Myanmar's parliament has passed a bill allowing citizens to stage peaceful protests, a lawmaker said on Thursday, the latest in a string of reforms pulling the pariah state out of isolation.

The Peaceful Assembly and Procession Bill requires advance permission for would-be demonstrators but represents a major step in a country where just four years ago the army opened fire on peaceful mass protests led by Buddhist monks.

This bill allows peaceful assembly and procession by holding flags with prior permission from the authorities five days in advance, said Aye Maung, an upper house delegate and chairman of Rakhine Nationalities' Development Party.

Monks are also citizens so I think they can also join, he told Reuters.

The bill was passed on Tuesday and requires the ratification by President Thein Sein to become law, he said.

In recent months, Myanmar's new army-dominated parliament and government have surprised critics by introducing the most sweeping reforms in the former British colony since a 1962 military coup. They have included freeing more than 200 political prisoners and letting the media cover heretofore taboo topics like politics and crime.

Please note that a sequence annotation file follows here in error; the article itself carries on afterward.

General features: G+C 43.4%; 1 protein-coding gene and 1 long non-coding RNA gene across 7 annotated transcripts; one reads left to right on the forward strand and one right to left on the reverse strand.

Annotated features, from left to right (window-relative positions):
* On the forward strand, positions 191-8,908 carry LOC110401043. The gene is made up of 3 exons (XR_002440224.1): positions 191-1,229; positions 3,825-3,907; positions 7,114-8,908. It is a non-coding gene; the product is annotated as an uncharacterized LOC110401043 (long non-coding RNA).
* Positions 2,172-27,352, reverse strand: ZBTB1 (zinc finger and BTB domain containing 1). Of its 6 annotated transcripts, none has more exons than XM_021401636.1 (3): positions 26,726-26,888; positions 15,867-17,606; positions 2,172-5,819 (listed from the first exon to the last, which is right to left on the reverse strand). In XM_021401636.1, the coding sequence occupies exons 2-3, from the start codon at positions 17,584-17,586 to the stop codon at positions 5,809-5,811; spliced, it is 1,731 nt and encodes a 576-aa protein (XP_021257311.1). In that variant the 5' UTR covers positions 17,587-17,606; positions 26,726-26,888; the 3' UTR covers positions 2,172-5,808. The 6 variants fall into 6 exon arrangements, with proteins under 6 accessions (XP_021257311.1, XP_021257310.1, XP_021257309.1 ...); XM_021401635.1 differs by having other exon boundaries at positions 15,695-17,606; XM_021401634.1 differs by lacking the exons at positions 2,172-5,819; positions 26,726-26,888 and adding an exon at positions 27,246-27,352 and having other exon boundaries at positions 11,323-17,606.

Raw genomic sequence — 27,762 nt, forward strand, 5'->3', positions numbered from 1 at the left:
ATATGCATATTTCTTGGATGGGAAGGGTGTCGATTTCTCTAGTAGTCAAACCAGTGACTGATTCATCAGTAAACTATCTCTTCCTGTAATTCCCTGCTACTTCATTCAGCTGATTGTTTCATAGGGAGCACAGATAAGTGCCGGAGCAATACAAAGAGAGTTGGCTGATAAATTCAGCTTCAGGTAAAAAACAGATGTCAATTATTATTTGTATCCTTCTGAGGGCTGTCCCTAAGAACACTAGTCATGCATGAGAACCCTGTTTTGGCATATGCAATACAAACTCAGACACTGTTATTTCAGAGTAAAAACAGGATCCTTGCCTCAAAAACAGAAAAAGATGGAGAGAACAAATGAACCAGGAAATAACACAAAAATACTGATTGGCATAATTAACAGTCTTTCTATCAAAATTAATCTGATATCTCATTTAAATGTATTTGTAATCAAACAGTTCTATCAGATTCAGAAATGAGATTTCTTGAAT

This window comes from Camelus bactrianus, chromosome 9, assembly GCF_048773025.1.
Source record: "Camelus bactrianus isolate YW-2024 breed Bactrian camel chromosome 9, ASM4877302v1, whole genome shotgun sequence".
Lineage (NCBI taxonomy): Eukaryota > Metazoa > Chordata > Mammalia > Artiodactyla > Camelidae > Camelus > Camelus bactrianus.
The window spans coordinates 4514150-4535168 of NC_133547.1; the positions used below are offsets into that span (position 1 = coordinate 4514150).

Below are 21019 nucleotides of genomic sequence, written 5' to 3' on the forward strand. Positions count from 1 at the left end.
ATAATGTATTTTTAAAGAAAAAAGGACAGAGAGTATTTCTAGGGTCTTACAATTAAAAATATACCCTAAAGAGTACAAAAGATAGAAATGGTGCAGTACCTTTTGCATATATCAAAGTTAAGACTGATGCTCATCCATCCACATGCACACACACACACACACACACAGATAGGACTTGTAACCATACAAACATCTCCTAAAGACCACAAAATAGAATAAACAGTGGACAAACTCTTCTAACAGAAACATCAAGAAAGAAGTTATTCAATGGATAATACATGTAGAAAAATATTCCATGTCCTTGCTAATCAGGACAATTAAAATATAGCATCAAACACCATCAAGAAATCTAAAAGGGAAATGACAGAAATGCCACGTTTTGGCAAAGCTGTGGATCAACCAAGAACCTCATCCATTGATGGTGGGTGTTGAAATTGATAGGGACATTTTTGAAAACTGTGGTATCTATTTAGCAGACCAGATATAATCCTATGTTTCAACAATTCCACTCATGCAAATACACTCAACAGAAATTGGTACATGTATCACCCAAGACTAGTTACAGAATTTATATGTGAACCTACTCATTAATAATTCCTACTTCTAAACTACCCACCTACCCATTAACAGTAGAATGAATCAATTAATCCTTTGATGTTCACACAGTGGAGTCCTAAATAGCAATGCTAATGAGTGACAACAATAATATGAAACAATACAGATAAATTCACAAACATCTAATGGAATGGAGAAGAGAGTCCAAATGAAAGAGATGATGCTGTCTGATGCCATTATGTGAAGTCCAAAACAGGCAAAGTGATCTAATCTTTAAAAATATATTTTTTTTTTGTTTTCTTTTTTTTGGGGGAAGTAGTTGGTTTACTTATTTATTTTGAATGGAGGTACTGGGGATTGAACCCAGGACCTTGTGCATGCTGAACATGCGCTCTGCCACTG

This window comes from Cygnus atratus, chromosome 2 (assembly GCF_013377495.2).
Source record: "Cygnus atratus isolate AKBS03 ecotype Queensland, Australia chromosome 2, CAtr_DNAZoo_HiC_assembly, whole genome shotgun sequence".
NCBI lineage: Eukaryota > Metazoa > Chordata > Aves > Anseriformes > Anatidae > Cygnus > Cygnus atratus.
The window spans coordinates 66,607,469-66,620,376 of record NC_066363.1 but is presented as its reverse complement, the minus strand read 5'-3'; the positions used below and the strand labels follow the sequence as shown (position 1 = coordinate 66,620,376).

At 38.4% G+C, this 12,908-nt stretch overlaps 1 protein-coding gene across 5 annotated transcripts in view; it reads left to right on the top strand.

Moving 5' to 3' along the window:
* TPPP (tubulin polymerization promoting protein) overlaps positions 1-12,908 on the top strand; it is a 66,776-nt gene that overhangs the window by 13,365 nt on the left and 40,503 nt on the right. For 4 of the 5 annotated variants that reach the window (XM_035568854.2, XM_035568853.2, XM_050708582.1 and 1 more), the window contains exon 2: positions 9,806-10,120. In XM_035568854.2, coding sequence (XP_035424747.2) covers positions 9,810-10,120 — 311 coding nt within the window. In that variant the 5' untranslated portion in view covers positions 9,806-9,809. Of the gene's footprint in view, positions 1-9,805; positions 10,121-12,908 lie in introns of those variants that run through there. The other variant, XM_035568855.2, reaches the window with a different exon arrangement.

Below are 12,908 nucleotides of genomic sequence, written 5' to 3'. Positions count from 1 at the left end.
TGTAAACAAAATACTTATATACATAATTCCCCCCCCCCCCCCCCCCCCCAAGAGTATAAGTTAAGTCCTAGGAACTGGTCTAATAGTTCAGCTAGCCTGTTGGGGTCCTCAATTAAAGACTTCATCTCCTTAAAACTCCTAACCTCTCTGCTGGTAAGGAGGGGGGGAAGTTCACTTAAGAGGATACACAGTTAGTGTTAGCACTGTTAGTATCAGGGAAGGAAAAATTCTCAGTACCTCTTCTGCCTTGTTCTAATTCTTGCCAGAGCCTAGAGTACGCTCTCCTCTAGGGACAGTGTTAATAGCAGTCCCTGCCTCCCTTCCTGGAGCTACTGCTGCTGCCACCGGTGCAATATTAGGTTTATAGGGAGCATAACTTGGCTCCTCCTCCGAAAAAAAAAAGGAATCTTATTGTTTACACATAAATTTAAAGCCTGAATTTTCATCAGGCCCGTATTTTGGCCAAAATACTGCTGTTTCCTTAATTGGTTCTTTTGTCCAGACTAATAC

In October, Thein Sein enacted a new Labour Law under which Myanmar's workers are entitled to stage protests and set up labour unions, both of which were banned under the junta that ruled the country with an iron fist until ceding power to parliament following elections last year.

Japan said on Wednesday it would hold working-level talks with Myanmar next week to discuss aid projects, another step in growing international involvement as the country moves tentatively towards democracy.

Last week, Myanmar won a powerful endorsement when U.S. President Barack Obama announced Secretary of State Hillary Clinton would visit Myanmar, citing flickers of progress.

(Editing by Jason Szep and Nick Macfie)